The atmospheric neutrino flux represents a continuous source that can be exploited to infer properties about Cosmic Rays and neutrino oscillation physics. The JUNO observatory, a 20 kt liquid scintillator currently under construction in China, will be able to detect the atmospheric flux, given the large fiducial volume and the excellent energy resolution. The light produced in neutrino interactions will be collected by a double-system of photosensors: 18.000 x 20" PMTs and 25.000 x 3" PMTs. The rock overburden above the experimental hall is around 700 m and the experiment is expected to start the data-taking in 2021.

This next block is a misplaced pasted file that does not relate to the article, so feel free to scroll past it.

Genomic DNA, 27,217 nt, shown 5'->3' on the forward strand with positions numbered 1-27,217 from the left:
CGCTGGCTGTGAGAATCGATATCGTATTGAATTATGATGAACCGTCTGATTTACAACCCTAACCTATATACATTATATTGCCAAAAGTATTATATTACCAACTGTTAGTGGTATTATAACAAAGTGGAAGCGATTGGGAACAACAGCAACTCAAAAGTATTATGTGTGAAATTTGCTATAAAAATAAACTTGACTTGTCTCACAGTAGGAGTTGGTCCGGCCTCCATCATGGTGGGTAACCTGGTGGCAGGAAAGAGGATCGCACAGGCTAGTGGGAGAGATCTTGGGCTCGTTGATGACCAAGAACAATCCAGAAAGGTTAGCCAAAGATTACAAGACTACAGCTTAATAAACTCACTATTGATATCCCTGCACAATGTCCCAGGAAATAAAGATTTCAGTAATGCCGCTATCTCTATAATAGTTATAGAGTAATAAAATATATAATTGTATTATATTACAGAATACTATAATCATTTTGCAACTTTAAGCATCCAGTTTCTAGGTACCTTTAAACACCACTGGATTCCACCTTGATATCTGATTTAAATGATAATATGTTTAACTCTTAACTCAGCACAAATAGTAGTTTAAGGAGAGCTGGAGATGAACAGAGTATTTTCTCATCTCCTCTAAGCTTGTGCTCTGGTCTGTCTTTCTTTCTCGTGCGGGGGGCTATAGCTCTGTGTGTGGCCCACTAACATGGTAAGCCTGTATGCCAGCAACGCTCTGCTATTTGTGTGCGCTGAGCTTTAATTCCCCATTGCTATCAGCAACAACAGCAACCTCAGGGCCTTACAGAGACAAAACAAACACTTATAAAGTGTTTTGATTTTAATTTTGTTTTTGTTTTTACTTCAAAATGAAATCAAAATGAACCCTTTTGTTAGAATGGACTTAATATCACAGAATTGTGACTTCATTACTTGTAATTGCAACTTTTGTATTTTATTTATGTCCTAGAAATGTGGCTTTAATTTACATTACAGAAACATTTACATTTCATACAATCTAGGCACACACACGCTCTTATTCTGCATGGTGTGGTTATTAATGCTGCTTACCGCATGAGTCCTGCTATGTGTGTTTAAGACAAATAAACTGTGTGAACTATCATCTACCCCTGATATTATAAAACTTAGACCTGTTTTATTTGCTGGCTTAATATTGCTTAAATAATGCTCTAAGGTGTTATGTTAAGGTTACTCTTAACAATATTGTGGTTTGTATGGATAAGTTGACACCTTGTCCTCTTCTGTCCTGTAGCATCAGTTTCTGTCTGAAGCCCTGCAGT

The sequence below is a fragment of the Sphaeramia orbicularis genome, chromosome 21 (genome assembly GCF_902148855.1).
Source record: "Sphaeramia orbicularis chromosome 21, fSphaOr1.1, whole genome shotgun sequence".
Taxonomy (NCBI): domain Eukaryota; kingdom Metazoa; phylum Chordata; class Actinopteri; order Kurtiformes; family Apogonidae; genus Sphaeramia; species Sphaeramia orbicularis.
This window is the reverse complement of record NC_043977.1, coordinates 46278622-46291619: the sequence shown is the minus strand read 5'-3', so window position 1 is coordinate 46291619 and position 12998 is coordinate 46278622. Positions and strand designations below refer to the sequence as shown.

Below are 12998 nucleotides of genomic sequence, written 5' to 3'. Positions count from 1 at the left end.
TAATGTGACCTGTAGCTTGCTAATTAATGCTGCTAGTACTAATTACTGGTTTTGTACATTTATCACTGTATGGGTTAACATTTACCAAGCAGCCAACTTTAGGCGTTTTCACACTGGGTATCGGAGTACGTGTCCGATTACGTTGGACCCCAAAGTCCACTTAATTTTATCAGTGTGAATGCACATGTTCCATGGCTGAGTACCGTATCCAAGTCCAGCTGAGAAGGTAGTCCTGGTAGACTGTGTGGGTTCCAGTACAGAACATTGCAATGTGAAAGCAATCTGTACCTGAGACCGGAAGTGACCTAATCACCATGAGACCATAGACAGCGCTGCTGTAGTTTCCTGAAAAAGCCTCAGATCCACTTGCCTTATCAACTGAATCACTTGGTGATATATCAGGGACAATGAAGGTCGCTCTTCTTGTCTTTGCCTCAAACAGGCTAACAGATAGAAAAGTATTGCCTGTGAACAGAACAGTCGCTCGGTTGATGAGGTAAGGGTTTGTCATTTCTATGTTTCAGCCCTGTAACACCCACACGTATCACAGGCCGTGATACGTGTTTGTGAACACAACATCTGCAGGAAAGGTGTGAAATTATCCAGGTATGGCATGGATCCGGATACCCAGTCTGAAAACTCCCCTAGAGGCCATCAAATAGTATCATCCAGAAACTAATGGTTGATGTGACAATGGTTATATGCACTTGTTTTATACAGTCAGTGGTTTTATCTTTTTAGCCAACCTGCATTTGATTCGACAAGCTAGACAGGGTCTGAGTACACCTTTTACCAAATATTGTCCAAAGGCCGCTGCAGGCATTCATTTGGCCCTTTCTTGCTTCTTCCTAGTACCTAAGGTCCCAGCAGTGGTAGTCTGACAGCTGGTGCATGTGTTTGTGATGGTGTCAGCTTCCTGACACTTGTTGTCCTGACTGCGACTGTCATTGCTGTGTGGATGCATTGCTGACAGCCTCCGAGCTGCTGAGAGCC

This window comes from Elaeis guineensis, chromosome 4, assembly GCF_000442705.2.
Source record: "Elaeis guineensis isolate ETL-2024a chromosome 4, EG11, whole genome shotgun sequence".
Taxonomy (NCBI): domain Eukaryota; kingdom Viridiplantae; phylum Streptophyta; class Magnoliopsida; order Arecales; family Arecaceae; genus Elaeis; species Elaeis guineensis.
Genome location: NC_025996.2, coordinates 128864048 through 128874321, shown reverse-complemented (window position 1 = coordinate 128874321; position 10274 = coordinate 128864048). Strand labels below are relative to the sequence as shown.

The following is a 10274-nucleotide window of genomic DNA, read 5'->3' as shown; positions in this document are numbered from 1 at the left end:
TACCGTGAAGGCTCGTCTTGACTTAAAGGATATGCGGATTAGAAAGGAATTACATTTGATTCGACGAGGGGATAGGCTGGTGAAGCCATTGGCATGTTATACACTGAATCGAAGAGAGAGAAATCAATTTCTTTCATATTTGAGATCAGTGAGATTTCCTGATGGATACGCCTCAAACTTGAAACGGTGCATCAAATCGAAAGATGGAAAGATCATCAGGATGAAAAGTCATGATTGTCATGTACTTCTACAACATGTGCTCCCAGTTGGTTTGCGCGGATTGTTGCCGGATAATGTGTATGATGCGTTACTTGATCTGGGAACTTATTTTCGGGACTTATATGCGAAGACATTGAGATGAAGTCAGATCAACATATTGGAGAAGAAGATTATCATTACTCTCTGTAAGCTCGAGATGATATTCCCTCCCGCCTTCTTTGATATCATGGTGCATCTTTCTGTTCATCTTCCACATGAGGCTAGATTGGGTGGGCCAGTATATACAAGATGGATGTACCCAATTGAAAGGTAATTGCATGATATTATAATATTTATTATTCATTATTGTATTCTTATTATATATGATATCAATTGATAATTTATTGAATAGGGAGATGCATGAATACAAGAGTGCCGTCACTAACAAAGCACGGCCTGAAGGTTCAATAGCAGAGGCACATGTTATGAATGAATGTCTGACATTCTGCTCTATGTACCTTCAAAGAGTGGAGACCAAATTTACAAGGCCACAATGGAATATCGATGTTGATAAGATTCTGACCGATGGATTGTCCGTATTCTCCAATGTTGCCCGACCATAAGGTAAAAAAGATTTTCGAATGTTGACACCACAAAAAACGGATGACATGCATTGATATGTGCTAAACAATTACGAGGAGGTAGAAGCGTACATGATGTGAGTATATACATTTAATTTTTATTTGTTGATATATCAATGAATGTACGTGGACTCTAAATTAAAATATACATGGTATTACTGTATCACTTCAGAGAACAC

In this study, a sample of Monte Carlo events has been generated from theoretical models of the atmospheric neutrino flux, through the Genie software. To evaluate the JUNO performances, the events have been processed by a full Geant4 - based simulation, which propagates all the particles and the light inside the detector. The different time evolution of light on the PMTs allows to discriminate the flavor of the primary neutrinos. To reconstruct the time pattern of events, the signals from 3" PMTs only have been used, because of the small time resolution. A probabilistic unfolding method has been used, in order to infer the primary neutrino energy spectrum by looking at the detector output. JUNO will be particularly sensitive in the energy range (100-1000) MeV, where neutrino-induced events can be fully contained within the instrumented volume.